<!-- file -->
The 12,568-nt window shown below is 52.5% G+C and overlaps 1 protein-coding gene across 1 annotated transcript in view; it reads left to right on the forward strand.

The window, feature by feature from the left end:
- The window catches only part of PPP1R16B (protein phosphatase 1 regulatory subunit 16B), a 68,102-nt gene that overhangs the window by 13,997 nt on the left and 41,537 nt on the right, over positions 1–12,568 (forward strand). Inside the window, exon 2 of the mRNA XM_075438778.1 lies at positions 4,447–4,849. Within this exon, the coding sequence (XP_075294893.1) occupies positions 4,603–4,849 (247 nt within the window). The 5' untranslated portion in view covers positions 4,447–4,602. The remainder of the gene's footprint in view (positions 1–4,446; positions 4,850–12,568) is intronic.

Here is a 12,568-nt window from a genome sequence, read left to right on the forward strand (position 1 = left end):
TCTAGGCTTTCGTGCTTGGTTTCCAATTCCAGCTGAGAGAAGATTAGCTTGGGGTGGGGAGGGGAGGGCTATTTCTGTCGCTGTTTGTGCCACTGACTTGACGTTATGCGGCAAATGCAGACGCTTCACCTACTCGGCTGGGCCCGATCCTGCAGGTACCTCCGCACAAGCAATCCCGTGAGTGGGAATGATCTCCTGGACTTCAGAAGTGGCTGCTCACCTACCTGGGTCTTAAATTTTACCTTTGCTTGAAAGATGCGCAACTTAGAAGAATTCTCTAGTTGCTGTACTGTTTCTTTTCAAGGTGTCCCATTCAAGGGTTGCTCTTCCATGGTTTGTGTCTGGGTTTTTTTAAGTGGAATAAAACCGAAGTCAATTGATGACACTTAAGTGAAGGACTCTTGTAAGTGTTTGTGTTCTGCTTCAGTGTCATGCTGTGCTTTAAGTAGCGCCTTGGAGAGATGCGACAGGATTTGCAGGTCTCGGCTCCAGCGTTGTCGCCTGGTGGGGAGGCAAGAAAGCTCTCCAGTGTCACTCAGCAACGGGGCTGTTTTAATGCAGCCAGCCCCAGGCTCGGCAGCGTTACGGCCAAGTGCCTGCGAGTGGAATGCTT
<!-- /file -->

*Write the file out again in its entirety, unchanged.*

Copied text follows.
The 12,568-nt window shown below is 52.5% G+C and overlaps 1 protein-coding gene across 1 annotated transcript in view; it reads left to right on the forward strand.

The window, feature by feature from the left end:
- The window catches only part of PPP1R16B (protein phosphatase 1 regulatory subunit 16B), a 68,102-nt gene that overhangs the window by 13,997 nt on the left and 41,537 nt on the right, over positions 1–12,568 (forward strand). Inside the window, exon 2 of the mRNA XM_075438778.1 lies at positions 4,447–4,849. Within this exon, the coding sequence (XP_075294893.1) occupies positions 4,603–4,849 (247 nt within the window). The 5' untranslated portion in view covers positions 4,447–4,602. The remainder of the gene's footprint in view (positions 1–4,446; positions 4,850–12,568) is intronic.

Here is a 12,568-nt window from a genome sequence, read left to right on the forward strand (position 1 = left end):
TCTAGGCTTTCGTGCTTGGTTTCCAATTCCAGCTGAGAGAAGATTAGCTTGGGGTGGGGAGGGGAGGGCTATTTCTGTCGCTGTTTGTGCCACTGACTTGACGTTATGCGGCAAATGCAGACGCTTCACCTACTCGGCTGGGCCCGATCCTGCAGGTACCTCCGCACAAGCAATCCCGTGAGTGGGAATGATCTCCTGGACTTCAGAAGTGGCTGCTCACCTACCTGGGTCTTAAATTTTACCTTTGCTTGAAAGATGCGCAACTTAGAAGAATTCTCTAGTTGCTGTACTGTTTCTTTTCAAGGTGTCCCATTCAAGGGTTGCTCTTCCATGGTTTGTGTCTGGGTTTTTTTAAGTGGAATAAAACCGAAGTCAATTGATGACACTTAAGTGAAGGACTCTTGTAAGTGTTTGTGTTCTGCTTCAGTGTCATGCTGTGCTTTAAGTAGCGCCTTGGAGAGATGCGACAGGATTTGCAGGTCTCGGCTCCAGCGTTGTCGCCTGGTGGGGAGGCAAGAAAGCTCTCCAGTGTCACTCAGCAACGGGGCTGTTTTAATGCAGCCAGCCCCAGGCTCGGCAGCGTTACGGCCAAGTGCCTGCGAGTGGAATGCTT